Another public figure has found themselves given the finger by today’s moral umpires.
Despite a promising match, Robinson was caught out by a series of tweets that he posted as a teenager.
Ollie Robinson is, or rather was, England’s newest Test cricketer. The 27-year-old fast-bowler made his international Test debut during the week against New Zealand. Despite a promising match with the ball, Robinson was caught out. In fact, he is now suspended from all international cricket until a disciplinary investigation has been completed.
It wasn’t Robinson’s on-field performance that led to this very public humiliation, but a series of tweets that he posted as a teenager back in 2012-13. I’ve read Robinson’s tweets and they’re not great. They are inappropriate, tasteless, and at times crude. Despite issuing an apology, the England and Wales Cricket Board, have cancelled his next Test appearance and his future in cricket is now far from certain.
The New Inquisition
Ollie Robinson is the latest of what is becoming a very crowded space of people who have had their careers and even lives ruined because of past transgressions on social media.
Do I think his sins deserve suspension? No. I think the apology was appropriate and hopefully he will learn and grow. But should stupid words from childhood serve as cause to lose his place in the nation’s cricket team? The England and Wales Cricket Board certainly believe so, and I suspect the same would occur in many sporting codes today.
If you break the rules, you’re damned to hell.
In our culture’s obsession with finding hidden skeletons, there is little nuance or attempt to understand. If you break the rules, you’re damned to hell. This is problematic for several reasons. First of all, these rules are constantly moving about like Warnie bowling to Gatting. One moment you’re safe and the next the rules have shifted and you’re stumped! There is no scale for measuring wrongdoing. A person who misspeaks someone’s preferred pronoun can as easily lose their job as someone who bullies a colleague. A Christian may pray with a person and find themselves facing a prison term that’s longer than a real criminal who inflicts bodily harm on another. The rules are often made by the mob and with authorities bowing before whoever is appealing the loudest on the day.
The Walk of Shame
For a few recalcitrants, there is a way out of Hades; sure, you’ll lose your soul but you just might be allowed to return to your sport or place of work. All you have to do is fully endorse and join groupthink. Just carry around your Twitter handle a placard of shame, and then nod and repeat everything that our culture’s new bishops tell us to say, think, and feel.
In the case of Ollie Robinson, did he make comments that were bordering on sexist and racist? Yes. Was he a teenager at the time? Yes. Was it malicious? I doubt it. Foolish? Certainly. I also suspect that if the trolls and governing authorities dig deep enough, every single player in the English team will find themselves suspended for one transgression or another. And let’s not forget the Aussies either!
We all have done dumb things in our past and said things that we’ve later regretted. We are masters at messing-up, and with maturity, we realise our hopeless inability to erase the past. As the Bible reminds us, “you may be sure that your sin will find you out.” (Numbers 32:23)
Yet, as a society we are moving well beyond anything the Bible envisages. We are creating a hyper-moralistic, self-righteous, and legalistic culture where there is easy rage, much finger pointing and very little forgiveness.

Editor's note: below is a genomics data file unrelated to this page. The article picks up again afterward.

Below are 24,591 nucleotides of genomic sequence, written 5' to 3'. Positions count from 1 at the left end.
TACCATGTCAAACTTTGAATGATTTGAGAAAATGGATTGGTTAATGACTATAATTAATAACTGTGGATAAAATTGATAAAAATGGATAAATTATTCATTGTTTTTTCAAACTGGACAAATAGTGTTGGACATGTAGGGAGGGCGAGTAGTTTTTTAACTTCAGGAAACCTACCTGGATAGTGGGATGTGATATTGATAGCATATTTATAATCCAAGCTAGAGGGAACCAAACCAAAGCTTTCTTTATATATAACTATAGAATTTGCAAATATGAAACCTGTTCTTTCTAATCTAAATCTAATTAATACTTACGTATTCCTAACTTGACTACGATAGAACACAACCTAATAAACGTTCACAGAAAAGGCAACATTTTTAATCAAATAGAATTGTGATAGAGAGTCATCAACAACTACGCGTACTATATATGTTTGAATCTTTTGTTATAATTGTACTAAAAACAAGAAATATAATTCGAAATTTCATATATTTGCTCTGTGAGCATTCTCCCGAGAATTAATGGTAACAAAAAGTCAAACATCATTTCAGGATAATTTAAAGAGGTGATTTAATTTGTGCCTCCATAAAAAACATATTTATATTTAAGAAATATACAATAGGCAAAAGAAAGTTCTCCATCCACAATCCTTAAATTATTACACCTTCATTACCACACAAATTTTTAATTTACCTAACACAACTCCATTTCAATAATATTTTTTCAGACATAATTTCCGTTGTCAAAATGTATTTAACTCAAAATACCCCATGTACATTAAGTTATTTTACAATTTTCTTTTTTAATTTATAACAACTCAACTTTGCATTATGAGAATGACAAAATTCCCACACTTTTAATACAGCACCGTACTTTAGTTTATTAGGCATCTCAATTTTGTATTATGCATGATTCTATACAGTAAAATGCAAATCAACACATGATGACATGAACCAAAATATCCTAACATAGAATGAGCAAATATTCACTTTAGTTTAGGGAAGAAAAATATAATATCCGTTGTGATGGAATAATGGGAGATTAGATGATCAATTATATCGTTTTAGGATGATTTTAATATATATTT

Where is the forgiveness? Do we even believe in forgiveness any longer? I don’t mean for us personally, but offering forgiveness to others.
There are still moments when I’m horrified that God knows my entire past … my distress finds great comfort through knowing the Lord Jesus died for all my transgressions.
We are living in strange times. I remember a time not so long ago when Christians were portrayed as moralising and judgemental. Christians were supposedly the crowd who went around condemning every moral failing and sinful shift in society. No doubt there was a touch of truth in that. But the whole fabric of the Christian faith is about knowing the forgiveness of a loving and holy God and how this good news transforms our lives.
There are still moments when I’m horrified at the thought that God knows my entire past: every sinful deed and thought. Of course, God’s measurement for right and wrong isn’t defined by the latest social theory or groupthink, it’s shaped by his unchanging character and purposes. However, my distress finds great comfort through knowing the Lord Jesus died for all my transgressions. The God who sees my true failings has, in love, offered forgiveness and reconciliation.
The thing is, as societies like the UK and Australia turn our backs on the Christian faith it shouldn’t surprise us that they are becoming less tolerant and more fractious. It really is the Gospel of Jesus Christ alone that can hold together justice and mercy, righteousness and forgiveness.
The England and Wales Cricket Board are simply echoing the cries of a failing society that is bent of bowling bouncers and little else. We are seeing lots of shots being pulled in anger, but surely we are desperate to find grace and mercy. If we are not going find forgiveness in our decaying culture, then perhaps we can revisit those communities that are founded upon divine forgiveness and which are learning to live in the light of the goodness.
Meanwhile, I hope to see Ollie Robinson playing in the upcoming Ashes series … and watching the Aussies make lots of runs!
First published at murraycampbell.net